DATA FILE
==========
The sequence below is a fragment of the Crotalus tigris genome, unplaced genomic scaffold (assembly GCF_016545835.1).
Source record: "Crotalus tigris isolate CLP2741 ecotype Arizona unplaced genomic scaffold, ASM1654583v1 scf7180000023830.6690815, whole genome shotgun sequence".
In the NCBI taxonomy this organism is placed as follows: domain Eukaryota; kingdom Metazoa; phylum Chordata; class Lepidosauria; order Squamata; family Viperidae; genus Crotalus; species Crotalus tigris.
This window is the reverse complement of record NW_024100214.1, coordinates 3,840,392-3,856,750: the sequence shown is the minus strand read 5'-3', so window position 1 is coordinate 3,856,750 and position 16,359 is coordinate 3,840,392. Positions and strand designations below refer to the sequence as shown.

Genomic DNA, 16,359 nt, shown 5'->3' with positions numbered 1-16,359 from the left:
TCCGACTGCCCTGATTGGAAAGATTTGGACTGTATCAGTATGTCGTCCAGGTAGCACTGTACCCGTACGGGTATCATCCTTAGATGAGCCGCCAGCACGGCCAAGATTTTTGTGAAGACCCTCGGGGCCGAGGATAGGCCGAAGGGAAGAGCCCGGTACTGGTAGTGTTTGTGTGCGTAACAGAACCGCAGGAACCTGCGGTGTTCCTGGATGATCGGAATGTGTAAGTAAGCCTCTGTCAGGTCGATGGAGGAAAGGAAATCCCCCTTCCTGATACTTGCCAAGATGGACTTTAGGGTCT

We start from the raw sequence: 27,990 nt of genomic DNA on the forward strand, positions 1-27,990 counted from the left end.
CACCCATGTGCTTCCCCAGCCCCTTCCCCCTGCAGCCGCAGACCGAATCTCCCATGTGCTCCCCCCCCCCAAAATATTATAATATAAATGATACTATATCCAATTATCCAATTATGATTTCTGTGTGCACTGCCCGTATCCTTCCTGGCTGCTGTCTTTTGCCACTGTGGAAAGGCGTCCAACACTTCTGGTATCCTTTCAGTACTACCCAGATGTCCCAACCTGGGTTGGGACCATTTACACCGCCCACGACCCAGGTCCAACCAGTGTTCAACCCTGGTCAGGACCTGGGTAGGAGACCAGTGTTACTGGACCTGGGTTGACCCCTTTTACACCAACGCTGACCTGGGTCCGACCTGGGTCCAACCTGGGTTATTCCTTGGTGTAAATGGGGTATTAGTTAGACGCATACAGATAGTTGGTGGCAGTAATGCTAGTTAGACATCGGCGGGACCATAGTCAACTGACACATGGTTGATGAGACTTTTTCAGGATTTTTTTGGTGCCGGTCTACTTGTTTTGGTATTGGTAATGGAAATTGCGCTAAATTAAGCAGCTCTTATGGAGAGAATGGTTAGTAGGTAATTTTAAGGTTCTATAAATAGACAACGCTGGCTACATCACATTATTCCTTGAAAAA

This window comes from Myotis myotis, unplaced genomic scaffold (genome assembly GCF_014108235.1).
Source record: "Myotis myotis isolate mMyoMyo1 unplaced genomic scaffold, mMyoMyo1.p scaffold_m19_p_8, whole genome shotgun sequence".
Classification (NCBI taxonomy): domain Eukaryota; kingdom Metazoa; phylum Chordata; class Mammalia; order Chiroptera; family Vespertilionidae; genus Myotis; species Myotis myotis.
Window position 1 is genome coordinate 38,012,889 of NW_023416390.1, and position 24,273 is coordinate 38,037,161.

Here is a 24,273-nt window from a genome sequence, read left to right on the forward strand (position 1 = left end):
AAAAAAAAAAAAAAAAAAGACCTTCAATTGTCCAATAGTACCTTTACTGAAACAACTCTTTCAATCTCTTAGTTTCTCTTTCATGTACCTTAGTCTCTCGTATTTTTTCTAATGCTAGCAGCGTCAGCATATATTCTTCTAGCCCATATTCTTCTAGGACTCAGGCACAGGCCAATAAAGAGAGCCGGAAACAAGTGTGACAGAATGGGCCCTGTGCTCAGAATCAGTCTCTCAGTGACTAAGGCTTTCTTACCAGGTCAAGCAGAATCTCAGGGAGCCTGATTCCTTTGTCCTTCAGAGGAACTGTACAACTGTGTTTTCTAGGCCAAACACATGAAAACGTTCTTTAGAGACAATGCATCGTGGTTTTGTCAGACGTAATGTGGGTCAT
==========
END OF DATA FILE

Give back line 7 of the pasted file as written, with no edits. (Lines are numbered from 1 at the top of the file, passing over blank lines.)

We start from the raw sequence: 27,990 nt of genomic DNA on the forward strand, positions 1-27,990 counted from the left end.